Datsun’s revival is stalling

Sluggish sales may cause Nissan to miss global targets

Nissan relaunched its old Datsun brand last year as a budget car for emerging markets, concentrating in the short term on Russia, India and Indonesia – markets where the Japanese giant sees the most potential for growth. It was expected that Datsun would eventually make up around half of Nissan group sales in those markets, and it's a key part of Nissan's '88' plan to achieve an eight per cent market share and eight per cent profit margins by 2017.

The trouble is that it isn't working, at least not yet. In the Russian market, which was supposed to have been one of the biggest for Datsun, sales have stalled thanks to the sanctions imposed by the US and Europe over the political situation in Ukraine. Worse still, since the Datsun Go hatchback went on sale in India in March, Nissan has thus far been able to shift fewer than 10,000 units. To put that in perspective, Indian-based Maruti Suzuki sells about as many of its Alto hatchbacks in a few weeks.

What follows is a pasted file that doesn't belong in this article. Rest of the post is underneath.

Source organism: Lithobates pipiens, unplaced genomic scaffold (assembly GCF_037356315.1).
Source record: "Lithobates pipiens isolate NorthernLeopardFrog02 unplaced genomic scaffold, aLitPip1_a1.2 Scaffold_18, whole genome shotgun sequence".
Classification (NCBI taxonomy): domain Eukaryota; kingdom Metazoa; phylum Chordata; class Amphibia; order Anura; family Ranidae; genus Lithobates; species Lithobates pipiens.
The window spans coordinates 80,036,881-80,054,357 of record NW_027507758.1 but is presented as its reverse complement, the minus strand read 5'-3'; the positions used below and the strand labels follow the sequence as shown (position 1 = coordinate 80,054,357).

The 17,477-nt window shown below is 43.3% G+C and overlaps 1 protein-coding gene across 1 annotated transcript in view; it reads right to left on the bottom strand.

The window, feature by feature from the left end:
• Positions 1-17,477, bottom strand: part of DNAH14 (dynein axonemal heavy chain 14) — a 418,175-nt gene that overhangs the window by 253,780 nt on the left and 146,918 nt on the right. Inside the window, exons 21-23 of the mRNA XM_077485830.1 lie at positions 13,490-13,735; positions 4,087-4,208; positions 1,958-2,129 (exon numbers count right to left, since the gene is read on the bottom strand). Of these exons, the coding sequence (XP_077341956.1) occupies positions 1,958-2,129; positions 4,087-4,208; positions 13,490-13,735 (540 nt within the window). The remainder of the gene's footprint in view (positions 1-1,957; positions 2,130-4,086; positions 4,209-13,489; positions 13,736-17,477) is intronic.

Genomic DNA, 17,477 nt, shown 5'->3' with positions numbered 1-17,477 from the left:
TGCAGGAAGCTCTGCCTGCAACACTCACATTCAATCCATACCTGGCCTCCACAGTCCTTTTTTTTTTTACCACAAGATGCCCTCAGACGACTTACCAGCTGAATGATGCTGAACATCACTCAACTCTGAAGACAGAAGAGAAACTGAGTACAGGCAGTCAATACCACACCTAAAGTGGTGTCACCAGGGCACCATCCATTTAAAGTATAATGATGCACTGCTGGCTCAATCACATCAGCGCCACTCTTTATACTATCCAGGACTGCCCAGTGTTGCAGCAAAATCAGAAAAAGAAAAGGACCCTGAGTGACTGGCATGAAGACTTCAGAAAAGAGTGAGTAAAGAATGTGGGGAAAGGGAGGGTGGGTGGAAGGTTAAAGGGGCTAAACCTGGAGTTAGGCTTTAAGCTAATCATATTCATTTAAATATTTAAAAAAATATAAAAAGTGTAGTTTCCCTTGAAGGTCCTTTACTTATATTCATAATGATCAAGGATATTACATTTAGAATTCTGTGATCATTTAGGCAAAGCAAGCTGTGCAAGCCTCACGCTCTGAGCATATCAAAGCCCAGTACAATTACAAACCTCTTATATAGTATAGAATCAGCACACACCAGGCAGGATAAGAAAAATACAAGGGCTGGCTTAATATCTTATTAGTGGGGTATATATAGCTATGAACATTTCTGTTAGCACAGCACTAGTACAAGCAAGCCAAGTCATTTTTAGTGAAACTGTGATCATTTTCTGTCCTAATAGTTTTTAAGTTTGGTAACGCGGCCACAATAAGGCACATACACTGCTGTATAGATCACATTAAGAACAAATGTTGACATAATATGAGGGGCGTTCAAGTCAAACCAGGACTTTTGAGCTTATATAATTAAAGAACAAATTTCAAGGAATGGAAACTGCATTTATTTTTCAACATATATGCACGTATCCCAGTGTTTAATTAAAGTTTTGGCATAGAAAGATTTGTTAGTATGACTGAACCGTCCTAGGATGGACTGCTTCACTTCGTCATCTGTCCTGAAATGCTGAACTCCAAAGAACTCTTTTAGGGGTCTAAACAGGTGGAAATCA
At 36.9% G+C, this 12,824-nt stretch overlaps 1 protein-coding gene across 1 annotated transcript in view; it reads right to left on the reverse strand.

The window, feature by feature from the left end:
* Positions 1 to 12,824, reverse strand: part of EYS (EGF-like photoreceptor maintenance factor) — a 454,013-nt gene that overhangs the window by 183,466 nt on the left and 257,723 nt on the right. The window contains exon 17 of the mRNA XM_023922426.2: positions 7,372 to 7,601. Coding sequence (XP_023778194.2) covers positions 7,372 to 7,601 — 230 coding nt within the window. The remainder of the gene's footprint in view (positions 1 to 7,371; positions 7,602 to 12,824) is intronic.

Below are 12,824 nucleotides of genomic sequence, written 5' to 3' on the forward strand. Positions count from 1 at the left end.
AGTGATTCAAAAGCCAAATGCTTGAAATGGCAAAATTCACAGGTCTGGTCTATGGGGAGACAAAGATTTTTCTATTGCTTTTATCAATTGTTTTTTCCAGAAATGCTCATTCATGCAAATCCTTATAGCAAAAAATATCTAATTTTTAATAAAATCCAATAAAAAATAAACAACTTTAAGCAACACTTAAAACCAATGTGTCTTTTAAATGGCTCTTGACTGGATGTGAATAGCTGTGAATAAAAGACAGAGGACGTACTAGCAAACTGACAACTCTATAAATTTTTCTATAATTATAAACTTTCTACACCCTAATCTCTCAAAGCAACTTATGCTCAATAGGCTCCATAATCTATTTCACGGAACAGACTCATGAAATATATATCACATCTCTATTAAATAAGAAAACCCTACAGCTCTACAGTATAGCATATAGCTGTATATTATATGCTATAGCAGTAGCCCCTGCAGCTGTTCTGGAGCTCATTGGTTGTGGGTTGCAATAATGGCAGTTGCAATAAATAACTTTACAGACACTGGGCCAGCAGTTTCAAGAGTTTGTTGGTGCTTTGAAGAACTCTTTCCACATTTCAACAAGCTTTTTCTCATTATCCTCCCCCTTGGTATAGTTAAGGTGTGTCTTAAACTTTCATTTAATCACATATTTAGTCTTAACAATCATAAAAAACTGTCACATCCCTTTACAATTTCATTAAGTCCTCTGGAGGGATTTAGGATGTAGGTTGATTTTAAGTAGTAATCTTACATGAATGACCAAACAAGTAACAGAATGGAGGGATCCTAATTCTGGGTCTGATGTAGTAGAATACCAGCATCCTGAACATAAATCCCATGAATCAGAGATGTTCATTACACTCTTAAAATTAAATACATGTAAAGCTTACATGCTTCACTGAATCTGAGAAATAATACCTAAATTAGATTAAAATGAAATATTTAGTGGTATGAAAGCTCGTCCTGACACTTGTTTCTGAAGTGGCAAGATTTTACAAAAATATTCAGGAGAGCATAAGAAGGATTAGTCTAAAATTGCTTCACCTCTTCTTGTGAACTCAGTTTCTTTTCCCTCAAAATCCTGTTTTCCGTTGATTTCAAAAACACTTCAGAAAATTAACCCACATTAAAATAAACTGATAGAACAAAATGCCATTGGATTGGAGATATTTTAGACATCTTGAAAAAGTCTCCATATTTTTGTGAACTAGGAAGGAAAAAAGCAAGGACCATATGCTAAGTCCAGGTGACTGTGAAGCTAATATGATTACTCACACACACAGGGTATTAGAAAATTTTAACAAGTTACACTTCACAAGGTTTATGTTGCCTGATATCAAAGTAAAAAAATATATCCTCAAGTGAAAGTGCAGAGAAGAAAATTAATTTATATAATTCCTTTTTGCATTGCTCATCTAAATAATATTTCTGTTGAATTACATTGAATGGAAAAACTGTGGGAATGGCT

According to analysts, the failure of the Datsun brand in emerging markets thus far is simply that people don't want to be seen driving a car that's designed to be cheap and non-aspirational. It also gives the wider Renault-Nissan Alliance something of a headache – the group also owns two other budget car brands; Dacia and Lada and finding a balancing act that allows all three to proper could be tricky.